One of these young men, who had seen the same thing happen so many times during the two years prior to his military service, said to him, "Prayer is just a matter of thanking your Heavenly Father for the blessings you have received and asking him for the blessings you desire. It is just that simple."

With this encouragement he got on his knees and prayed - the first time in his whole life.

For the next few weeks, every third night he took his turn and expressed appreciation for the things that the Lord had given to them and asked for that which they desired.

Then he went with the other two young men to the branch of the Church in the mission where they were attending school. Finally a period was set aside each night for a little discussion in which they taught him the gospel.

Then came the decision and the day he described as the greatest day of his life. One of these young men baptized him and the other confirmed him a member of the Church.

They were soon separated after this brief time in school. He finished his military training, filled a mission for two years, and then met this lovely girl who was now to become his companion for eternity.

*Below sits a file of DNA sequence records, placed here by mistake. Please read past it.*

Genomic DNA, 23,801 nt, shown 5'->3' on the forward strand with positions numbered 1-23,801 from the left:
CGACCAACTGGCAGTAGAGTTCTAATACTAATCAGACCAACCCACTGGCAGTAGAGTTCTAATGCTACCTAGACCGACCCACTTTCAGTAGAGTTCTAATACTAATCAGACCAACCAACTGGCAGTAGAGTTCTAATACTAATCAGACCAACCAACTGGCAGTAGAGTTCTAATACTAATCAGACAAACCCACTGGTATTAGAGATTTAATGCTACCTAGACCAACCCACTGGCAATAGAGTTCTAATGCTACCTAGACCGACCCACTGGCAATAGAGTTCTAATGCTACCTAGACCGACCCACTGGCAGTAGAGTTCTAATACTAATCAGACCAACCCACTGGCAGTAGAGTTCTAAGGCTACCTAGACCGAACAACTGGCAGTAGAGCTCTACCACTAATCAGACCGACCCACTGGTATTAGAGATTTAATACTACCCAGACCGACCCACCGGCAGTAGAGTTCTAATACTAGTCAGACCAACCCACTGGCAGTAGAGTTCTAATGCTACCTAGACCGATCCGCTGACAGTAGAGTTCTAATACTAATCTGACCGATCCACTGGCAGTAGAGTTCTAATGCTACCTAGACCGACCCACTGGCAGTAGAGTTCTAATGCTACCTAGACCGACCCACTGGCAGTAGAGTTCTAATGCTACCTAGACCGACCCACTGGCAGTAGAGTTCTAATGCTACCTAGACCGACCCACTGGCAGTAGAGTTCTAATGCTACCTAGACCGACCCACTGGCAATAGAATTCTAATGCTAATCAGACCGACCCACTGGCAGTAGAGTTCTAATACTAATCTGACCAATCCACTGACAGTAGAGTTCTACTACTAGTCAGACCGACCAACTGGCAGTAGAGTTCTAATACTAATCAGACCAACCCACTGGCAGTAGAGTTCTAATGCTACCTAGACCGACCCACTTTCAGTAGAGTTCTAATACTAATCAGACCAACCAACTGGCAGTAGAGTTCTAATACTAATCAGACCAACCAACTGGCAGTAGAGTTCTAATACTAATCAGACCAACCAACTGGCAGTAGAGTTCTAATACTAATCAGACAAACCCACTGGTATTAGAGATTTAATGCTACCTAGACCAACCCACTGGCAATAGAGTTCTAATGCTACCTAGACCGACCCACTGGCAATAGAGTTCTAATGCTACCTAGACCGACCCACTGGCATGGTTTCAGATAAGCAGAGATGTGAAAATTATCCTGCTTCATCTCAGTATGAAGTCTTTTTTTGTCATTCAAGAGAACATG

It all started from a prayer that night. Prayer has changed many lives. It has had an effect on our lives, both yours and mine. Prayer is that which brings us in close communion with God.

(Leon R. Hartshorn, Outstanding Stories by General Authorities, Vol. 1, [Salt Lake City: Deseret Book, 1970].)


One person hold an object hidden in his hand and as he describes it the other players have to draw a picture of it.

Gospel application: Seeing something makes it easier to copy. Having an example to follow makes it easier to do what is right (or wrong).

(Alma Heaton, The LDS Game Book, [Salt Lake City: Bookcraft, 1968], p. 51.)


Chocolate Crunch

  • 1 cup margarine
  • 1/2 cup brown sugar
  • 2 cups flour
  • 1 cup walnuts, chopped
  • 2 8-ounce packages cream cheese
  • 2 cups powdered sugar
  • 2 cups Dream Whip
  • 2 5 1/2-ounce instant packages chocolate pudding mix
  • 5 1/3 cups milk
  • Whipped topping
  • Maraschino cherry

Preheat oven to 325 degrees F. In a large mixing bowl, cream together margarine and brown sugar. Mix in flour and nuts. Press into a 9 x 13-inch dripper pan and bake for 15 minutes or until lightly browned.

In a separate bowl, beat cream cheese to soften. Add powdered sugar and cream together until smooth. Whip Dream Whip according to package directions and fold into cream cheese mixture. Spread mixture over top of cooled crust and chill for 20 to 30 minutes.

Mix together pudding mix and milk in a large bowl. Whisk with a wire whisk until mix is dissolved. Allow to thicken slightly. Pour pudding mixture on top of chilled cream cheese mixture. Chill until firm. Cut in 24 pieces. Garnish with whipped topping and a cherry.

(Lion House Desserts, [Salt Lake City: Eagle Gate, 2000], p. 51.)